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Gooseberries/Currants

d
Dana B Jul 12, 2001 04:32 PM

What a lovely surprise to find fresh gooseberries (never had them) and fresh red currants at the market along with the other seasonal berries.
Had to get them but now not sure what I want to do with them. Tons of recipes for jams, jellies and hear them make good tarts but would love some suggestions that take advantage of their fresh natural state? Any help?

  1. r
    Ruth Lafler Jul 12, 2001 05:39 PM

    Gooseberries are generally considered to be too tart to eat raw.

    The classic way to serve up a mess of gooseberries is gooseberry fool: gooseberries cooked in a little water and sugar until soft, then mashed or pureed, and folded into whipped cream.

    Yum. Takes me back to long summer evenings at my Aunt's house in England, searching for enough berries ripening against the brick wall at the back of my Uncle's extensive kitchen garden to make gooseberry fool for dinner ... or maybe tea.

    Anyway, I found a whole site full of recipes:

    Link: http://www.melborponsti.com/berry/goo...

    5 Replies
    1. re: Ruth Lafler
      d
      Dana B. Jul 12, 2001 09:56 PM

      Thanks much. I had seen some of these in my cookbooks, but not some of the others.
      Seems once I make the puree I can do about anything with it.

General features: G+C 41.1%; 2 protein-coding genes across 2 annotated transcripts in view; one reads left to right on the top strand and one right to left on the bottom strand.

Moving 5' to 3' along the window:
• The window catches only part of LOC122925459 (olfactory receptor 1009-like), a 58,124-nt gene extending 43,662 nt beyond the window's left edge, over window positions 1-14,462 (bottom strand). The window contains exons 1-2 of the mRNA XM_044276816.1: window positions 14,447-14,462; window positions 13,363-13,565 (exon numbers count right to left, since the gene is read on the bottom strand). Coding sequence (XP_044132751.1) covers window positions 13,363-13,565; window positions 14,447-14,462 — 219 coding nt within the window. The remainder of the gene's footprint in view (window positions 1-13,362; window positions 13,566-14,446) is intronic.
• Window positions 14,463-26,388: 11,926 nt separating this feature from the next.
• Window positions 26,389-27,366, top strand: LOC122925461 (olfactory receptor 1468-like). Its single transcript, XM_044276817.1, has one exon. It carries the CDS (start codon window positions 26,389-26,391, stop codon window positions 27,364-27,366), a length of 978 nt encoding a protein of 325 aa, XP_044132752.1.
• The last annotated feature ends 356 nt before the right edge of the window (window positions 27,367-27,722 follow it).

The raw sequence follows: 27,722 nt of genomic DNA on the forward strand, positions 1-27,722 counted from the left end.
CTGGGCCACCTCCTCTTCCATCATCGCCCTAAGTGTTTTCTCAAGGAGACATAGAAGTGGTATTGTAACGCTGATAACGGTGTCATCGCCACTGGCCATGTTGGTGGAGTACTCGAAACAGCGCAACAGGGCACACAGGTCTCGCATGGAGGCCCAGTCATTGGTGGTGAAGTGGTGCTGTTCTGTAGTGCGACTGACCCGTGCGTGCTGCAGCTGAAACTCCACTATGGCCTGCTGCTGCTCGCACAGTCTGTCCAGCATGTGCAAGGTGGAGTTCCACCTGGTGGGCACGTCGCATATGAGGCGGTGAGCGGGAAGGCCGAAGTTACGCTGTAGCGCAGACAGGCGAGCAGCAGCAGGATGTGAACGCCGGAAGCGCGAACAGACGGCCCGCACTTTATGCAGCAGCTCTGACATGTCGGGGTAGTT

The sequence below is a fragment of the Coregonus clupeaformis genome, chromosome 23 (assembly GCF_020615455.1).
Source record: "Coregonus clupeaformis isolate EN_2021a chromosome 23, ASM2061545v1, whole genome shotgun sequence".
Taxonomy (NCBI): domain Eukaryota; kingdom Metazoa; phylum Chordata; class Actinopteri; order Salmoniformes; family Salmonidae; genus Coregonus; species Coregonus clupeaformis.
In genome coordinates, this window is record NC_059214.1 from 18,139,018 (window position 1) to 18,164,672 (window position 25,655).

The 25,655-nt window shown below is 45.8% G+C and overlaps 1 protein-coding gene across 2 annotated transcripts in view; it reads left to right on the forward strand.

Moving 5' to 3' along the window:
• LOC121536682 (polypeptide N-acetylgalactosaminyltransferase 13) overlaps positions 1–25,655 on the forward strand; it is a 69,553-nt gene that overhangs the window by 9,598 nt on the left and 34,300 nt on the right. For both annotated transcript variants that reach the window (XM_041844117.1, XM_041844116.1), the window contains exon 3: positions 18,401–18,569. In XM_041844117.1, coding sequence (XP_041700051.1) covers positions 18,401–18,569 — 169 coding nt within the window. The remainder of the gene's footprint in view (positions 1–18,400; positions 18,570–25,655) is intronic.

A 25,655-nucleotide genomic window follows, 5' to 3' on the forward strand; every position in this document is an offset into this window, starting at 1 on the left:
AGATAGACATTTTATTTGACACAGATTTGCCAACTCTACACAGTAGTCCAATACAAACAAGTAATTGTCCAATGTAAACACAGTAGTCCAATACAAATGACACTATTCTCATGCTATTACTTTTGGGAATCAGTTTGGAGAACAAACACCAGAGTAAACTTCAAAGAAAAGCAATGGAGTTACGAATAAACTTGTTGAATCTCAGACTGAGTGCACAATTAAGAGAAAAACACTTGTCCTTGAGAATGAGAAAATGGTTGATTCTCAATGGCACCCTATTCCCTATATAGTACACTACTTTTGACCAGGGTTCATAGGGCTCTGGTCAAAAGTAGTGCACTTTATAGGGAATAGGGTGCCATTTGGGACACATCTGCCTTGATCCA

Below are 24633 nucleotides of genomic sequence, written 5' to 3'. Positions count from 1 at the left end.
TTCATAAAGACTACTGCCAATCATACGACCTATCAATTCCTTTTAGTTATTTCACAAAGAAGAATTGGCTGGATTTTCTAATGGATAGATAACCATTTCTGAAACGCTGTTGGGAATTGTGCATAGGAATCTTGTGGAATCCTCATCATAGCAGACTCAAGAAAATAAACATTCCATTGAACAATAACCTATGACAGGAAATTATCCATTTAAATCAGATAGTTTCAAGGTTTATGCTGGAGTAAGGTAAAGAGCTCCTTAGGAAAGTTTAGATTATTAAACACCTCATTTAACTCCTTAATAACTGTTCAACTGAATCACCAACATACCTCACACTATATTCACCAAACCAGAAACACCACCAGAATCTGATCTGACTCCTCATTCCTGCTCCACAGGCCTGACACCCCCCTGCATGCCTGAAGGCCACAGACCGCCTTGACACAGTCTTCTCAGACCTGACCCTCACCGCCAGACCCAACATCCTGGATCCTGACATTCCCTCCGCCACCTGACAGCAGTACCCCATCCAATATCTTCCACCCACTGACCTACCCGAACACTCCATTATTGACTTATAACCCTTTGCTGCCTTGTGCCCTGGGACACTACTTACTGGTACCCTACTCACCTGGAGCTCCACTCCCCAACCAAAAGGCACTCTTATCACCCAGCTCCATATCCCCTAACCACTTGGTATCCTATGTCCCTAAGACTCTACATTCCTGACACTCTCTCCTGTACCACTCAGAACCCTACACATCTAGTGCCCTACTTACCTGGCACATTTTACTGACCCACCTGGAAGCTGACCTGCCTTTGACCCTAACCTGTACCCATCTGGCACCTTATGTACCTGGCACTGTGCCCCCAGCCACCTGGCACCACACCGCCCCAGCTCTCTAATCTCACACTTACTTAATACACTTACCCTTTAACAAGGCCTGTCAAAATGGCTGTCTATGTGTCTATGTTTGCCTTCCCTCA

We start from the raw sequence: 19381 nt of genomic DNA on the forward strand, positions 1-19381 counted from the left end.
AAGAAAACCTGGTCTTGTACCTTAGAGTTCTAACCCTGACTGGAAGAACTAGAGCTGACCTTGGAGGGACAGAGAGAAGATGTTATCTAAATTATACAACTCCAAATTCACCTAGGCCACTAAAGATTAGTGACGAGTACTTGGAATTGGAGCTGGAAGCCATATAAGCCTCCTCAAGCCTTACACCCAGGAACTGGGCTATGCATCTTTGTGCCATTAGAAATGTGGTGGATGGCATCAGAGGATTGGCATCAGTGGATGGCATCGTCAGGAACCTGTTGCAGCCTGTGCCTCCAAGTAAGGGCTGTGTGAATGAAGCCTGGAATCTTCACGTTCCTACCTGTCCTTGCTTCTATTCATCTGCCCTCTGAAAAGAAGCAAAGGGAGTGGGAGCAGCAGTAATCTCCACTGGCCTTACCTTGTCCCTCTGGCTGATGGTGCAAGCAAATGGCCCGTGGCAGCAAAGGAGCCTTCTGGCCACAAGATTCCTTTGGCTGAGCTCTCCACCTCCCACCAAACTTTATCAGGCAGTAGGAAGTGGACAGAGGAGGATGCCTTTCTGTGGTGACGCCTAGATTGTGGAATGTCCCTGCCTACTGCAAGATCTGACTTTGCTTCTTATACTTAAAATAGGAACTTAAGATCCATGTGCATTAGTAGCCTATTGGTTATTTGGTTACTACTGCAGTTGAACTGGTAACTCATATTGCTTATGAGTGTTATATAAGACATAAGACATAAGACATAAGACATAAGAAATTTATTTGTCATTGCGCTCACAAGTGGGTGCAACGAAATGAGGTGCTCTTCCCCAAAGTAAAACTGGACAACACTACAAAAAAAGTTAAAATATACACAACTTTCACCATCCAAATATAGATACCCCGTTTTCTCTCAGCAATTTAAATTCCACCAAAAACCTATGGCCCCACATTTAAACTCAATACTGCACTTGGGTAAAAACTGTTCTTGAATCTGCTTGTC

1. re: Ruth Lafler
        f
        Fatemeh Jul 12, 2001 11:39 PM

        This may be a silly question, but are gooseberries anything like barberries?

        Barberries are commonly used in Persian cooking, and if they were available fresh... well, I'd love to get my hands on some!

        1. re: Fatemeh
          r
          Ruth Lafler Jul 12, 2001 11:57 PM

          I don't know, Fatemeh. What's a barberry like?

          The traditional gooseberry closely resembles a green grape (with longitudinal whitish pinstripes) in size, shape, color and translucency of skin. The ones I saw in England tended to be larger and more oblong -- more like a Thompson seedless grape while the varieties common in the US are more like a perlette; I've also seen golden and red forms. Unlike a grape, it has a blossom end and many tiny dark seeds inside. Hey, I found a picture.

          Hope this helps!

          Link: http://www.ext.colostate.edu/psel/ps0...

          1. re: Ruth Lafler
            r
            Ruth Lafler Jul 13, 2001 12:37 AM

            I found a site that discusses and has pictures of all kinds of berries, including gooseberries and barberries (scroll down to the very end).

            Barberries do not appear to be anything like gooseberries.

            Link: http://waynesword.palomar.edu/ecoph18...

            1. re: Ruth Lafler
              f
              Fatemeh Jul 13, 2001 01:21 AM

              Wow, thanks Ruth!

              Though from what I've read, I bet you could use gooseberries in place of barberries in Zereshk Polo (Barberry Rice). I'll have to dig up a recipe for you... speaking of which, I can't seem to find a really good Persian restaurant for authentic "Chelo-kabab" in the Bay Area.

              Any suggestions?

      2. g
        gooseberryluvr Oct 13, 2008 05:40 PM

        It's odd that you can only find sour gooseberries here - I'm starting to think farmers are just plucking them off the bush too soon. I grew up in the Czech Republic where my grandmother grew gooseberries in her back yard. We waited until the berries turned yellowish or pink on the plant, and they were absolutely sweet, soft, and delicious. I was appalled by the gooseberries I tried from Berkeley Bowl, and wondered why anyone would buy something so sour.

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